Yesterday, I read a story about Geoffrey Owens. He was snapped at a Trader Joe’s ringing up customers. The picture was then aired in a report on Fox News and The Daily Mail shaming him for his current job status. I read the report and felt compelled to respond. Though I am a digital media entrepreneur, I am also a cashier, campus monitor, daycare van driver, pizza delivery man, mail room coordinator and deli clerk-per my “work” resume. My media and journalism resume read much differently and I’m proud of both.
At the age of 12, I started my first business: “Winfred’s Window Washing Service”. I worked that job until the age of 16 when I took a weekend job at a local insurance company.
My first “job” was at 14 when I began sacking groceries at Winn-Dixie. From there, I became a cashier and then a produce clerk. In college while in pursuit of my degree, I stocked groceries and scooped ice cream at a regional ice cream restaurant. Once I switched instruments, I was able to make a decent living playing music, which I currently do full-time. I’m always in search of the best opportunity and remain prepared to take advantage of whichever opportunity arises, first.
In 2012, I was offered the opportunity to travel to Japan. I was able to leave my job and return to work following the three plus weeks abroad. However when I returned, I noticed that my supervisor was harsh with me. The other employee in my department was coddled and treated with favoritism because he had little help while I was away. I left with full confidence that my job was safe, what I didn’t count on was the cold reception upon my return. I returned to Japan in 2013, unemployed at home. That year and the next year were trying times for myself and family. The dream, the accomplishments meant nothing with no prospective employment on the horizon.
As creatives, finding work can be one of the most excruciating and humbling experiences. Countless creatives must rely on entrepreneurship to sustain them as they audition, submit work, proposals, await callbacks and project start dates. Conversely, many traditional jobs don’t offer the temporary support many creatives need and their multiplicity of jobs in between “work” is viewed disparagingly as it were a bad credit score.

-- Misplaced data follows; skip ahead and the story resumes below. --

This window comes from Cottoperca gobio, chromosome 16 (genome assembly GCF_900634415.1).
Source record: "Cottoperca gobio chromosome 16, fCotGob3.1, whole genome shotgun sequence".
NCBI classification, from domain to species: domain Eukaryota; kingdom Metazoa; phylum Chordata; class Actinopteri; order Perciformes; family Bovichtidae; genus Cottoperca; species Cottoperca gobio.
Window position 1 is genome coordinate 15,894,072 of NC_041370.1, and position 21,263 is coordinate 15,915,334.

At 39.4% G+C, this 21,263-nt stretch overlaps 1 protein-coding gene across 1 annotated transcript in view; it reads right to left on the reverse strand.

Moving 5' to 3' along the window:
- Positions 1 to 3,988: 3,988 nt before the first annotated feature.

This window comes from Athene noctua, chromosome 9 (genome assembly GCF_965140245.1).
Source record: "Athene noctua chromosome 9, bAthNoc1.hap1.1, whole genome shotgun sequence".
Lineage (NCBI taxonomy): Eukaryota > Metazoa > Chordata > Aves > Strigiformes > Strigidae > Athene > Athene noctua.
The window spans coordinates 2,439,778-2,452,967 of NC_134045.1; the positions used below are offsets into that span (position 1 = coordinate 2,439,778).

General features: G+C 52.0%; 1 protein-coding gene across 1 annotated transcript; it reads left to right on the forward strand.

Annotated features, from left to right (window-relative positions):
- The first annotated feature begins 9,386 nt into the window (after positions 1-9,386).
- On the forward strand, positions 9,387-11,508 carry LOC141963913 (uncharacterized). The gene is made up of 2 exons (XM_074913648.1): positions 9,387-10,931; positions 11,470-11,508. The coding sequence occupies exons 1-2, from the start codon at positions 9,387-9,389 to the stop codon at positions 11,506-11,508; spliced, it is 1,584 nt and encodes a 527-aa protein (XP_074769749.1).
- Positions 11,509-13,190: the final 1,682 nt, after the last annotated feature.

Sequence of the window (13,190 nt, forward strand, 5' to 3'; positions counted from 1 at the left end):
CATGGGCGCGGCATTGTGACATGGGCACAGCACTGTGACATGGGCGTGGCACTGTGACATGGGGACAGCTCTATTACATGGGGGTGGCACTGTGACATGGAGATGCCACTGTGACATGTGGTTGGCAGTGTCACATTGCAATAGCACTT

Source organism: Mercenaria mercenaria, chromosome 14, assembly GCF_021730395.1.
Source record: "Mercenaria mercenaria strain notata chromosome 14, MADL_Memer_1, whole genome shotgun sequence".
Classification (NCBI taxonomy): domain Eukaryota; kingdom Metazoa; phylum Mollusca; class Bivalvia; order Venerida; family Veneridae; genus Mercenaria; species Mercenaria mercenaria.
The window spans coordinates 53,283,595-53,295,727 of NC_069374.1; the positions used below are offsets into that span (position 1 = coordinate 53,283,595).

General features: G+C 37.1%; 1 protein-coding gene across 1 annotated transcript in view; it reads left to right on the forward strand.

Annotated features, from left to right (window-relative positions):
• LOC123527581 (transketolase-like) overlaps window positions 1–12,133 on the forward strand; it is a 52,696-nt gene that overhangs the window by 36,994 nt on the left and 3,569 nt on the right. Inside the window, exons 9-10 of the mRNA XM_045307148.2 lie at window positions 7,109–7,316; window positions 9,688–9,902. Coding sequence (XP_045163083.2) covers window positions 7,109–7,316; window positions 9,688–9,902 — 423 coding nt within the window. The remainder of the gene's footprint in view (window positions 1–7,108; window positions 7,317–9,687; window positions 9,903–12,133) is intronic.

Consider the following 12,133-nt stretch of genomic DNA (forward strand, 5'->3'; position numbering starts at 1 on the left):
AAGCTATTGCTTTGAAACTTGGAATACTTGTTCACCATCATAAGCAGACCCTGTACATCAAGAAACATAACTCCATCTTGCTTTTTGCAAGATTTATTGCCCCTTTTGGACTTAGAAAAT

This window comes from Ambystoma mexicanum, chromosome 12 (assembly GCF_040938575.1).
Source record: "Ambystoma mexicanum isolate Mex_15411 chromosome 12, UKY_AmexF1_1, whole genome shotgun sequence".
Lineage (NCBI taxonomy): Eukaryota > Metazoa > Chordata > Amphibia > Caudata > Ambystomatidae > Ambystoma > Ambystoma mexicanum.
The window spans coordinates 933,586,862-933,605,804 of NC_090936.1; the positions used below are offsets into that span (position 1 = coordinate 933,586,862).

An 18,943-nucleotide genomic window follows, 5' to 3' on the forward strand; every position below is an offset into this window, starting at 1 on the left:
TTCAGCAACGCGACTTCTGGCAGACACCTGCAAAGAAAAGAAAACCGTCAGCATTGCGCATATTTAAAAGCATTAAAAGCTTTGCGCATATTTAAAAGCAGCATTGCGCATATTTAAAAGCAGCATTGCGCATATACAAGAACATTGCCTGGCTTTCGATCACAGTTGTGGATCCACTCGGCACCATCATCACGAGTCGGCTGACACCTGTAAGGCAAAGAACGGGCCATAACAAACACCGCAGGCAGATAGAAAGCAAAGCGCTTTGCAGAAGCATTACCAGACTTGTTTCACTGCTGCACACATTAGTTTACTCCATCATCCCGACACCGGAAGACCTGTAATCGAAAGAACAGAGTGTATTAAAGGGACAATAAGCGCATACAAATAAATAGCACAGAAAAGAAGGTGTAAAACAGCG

How do you fill in the blank explaining your long time off between jobs as: “worked as an extra for a feature film” or “toured as a lead guitarist for two years”? For those of us in the creative arts industry, when “work” is hard to come by we have to rely on “gigs” until we finally get the “job” which is more commonly acceptable for creatives of a certain, younger age. The older you get, it’s frowned upon and friends and family demand that you “grow up” and get a “serious” job.
Sometimes, a serious “job” can feed you and your family for years to come and create a secure future even unlike traditional work. A good album, residual royalties even regular touring and gigging as a musician can all provide in ways a 9-5 could never.-that’s the beauty of creativity. Unlike traditional work, creative work has a life-span that doesn’t always translate to lifelong financial security. During the length of time between work lapses, the issue of continuing education arises. Techniques change, laws change methods change, how is a creative expected to stay sharp without real-time work?